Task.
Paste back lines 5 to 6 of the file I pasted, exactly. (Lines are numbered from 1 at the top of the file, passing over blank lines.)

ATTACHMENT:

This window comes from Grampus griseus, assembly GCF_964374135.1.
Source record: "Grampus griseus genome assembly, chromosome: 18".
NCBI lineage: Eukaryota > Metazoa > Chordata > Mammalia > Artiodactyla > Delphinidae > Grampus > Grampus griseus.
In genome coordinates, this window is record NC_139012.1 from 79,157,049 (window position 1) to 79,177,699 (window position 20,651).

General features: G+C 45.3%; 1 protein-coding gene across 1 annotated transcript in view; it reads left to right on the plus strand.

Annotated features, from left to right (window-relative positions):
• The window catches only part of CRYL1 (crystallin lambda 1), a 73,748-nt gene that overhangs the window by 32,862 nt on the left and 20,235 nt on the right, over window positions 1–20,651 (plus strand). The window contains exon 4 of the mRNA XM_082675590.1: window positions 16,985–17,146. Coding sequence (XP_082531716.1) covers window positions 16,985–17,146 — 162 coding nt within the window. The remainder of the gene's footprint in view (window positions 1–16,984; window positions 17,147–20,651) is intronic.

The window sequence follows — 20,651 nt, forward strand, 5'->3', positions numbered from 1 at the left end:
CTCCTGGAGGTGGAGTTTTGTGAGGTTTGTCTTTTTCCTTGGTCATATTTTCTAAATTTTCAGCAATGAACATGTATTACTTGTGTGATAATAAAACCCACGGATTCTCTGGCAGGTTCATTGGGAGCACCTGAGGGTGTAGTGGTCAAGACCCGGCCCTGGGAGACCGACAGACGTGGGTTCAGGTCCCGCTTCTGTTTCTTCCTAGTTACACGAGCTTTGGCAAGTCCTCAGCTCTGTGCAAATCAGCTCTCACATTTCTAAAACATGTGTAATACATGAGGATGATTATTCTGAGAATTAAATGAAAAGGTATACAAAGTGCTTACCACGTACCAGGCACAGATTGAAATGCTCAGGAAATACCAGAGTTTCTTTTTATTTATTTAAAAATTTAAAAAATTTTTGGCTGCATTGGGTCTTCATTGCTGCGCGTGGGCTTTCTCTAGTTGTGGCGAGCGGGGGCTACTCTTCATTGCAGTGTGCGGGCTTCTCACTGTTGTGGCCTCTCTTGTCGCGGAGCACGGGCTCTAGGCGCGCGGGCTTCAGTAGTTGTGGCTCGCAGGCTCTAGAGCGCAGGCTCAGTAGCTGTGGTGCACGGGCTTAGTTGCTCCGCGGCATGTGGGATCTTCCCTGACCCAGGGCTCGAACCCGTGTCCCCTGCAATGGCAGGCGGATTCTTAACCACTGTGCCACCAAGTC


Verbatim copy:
General features: G+C 45.3%; 1 protein-coding gene across 1 annotated transcript in view; it reads left to right on the plus strand.

Annotated features, from left to right (window-relative positions):